Indexing itself however is still no guarantee. This element requires some careful planning in order to ensure it’s success. The two key areas that need some severe planning are:




Storage is broken into two major areas, the repository and the database.


The repository is the physical storage device for the images and files. Although this device could be a simple hard drive most system use one or all of the myriad of mass storage devices here are just a few:


The key differences between these storage devices is level of permanency, speed of retrieval and of course cost. RAID drives offer the fastest retrieval time but the least level of permanency. Whereas the tape and laser disks offer better permanency but slower retrieval times. The keys to designing these storage systems lie within a clients document needs for archiving and actual retrial figures. In most cases not all data needs to be kept live permanently so usually a mix of two or three storage types is best. Additional considerations needs to be paid for legal requirements. If there are legal documents within the system level of permanency will take precedent over retrieval speed.


Database File

A great deal about this function was discussed above in indexing however there are a few more thing to keep in mind. The Database file is the roadmap to the files contained within any EDM, KM or CRM system. Without it there is almost no way to retrieve documents and information. However, even if you have a database file there could be serious problems when it is time to transition to a new software or have this system talk with other pieces of software. First, any database needs to be ODBC or open database compliant. That basically means that it can communicate with other databases. This does not always mean that it will not need a third-party software to do so but at least there is a method to let it communicate. In the early days of EDM very few databases were ODBC. This lead to massive communication and transitioning costs. Second, you need to determine what systems you want your EDM to work with BEFORE you select a vendor. Not all systems ODBC or not play well with all programs. Some were designed to work better with certain pieces of software than others and a considerable amount of time needs to be spent in this area.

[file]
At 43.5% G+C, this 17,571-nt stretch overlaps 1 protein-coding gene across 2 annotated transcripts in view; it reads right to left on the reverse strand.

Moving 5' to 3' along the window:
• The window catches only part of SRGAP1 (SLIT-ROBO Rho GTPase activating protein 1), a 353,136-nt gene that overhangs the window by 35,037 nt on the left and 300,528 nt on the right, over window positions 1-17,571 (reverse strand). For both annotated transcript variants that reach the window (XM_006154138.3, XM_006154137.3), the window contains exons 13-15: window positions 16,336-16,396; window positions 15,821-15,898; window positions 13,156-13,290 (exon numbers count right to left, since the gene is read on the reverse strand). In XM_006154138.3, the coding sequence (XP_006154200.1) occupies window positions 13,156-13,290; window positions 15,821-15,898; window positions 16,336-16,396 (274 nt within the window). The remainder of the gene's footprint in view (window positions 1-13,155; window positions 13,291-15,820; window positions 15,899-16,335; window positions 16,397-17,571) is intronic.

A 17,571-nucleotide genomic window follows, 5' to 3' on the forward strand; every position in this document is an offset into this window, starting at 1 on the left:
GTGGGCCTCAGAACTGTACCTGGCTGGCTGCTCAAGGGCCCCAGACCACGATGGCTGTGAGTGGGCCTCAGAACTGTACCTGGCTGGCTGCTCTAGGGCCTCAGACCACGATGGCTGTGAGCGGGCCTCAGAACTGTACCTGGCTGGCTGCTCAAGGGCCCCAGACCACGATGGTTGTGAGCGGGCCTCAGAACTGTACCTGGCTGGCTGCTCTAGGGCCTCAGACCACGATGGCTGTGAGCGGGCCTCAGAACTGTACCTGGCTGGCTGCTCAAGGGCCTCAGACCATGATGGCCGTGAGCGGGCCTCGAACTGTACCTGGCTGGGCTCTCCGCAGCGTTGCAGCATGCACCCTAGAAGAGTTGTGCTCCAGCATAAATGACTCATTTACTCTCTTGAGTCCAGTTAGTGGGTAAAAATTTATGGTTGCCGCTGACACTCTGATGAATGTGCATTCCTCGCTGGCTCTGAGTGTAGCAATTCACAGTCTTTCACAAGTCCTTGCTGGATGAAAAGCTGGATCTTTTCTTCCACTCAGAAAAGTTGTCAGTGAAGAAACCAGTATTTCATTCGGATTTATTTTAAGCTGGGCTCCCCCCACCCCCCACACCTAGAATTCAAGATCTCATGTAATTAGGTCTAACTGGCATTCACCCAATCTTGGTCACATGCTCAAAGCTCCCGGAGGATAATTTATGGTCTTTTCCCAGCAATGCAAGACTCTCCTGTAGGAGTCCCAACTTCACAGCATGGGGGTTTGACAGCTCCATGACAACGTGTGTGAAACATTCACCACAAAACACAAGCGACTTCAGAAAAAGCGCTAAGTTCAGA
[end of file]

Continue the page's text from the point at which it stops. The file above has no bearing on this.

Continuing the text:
Retrieval is the process by which the documents, the data (in the case of COLD) or the index gets retrieved by either the end user or a third-party piece of software. The one common theme throughout this process is that at any level most advanced programs will allow a system administrator to set security levels for the interfaces by end user. What that really means is that you can let an end user have access to the whole system but not to all information contained within a document or database. For example if a hospital wanted to implement a EDM system to organize all patient records they would face the issue of non authorized personnel looking at the patient name and SSN. These advanced systems would allow the administrator to mask these field within an image or file so that only authorized personnel would be allowed to look at them, thus gaining compliance with the new HIPPA laws, while streamlining their paper processes. Retrieval has been broken into four parts for our review.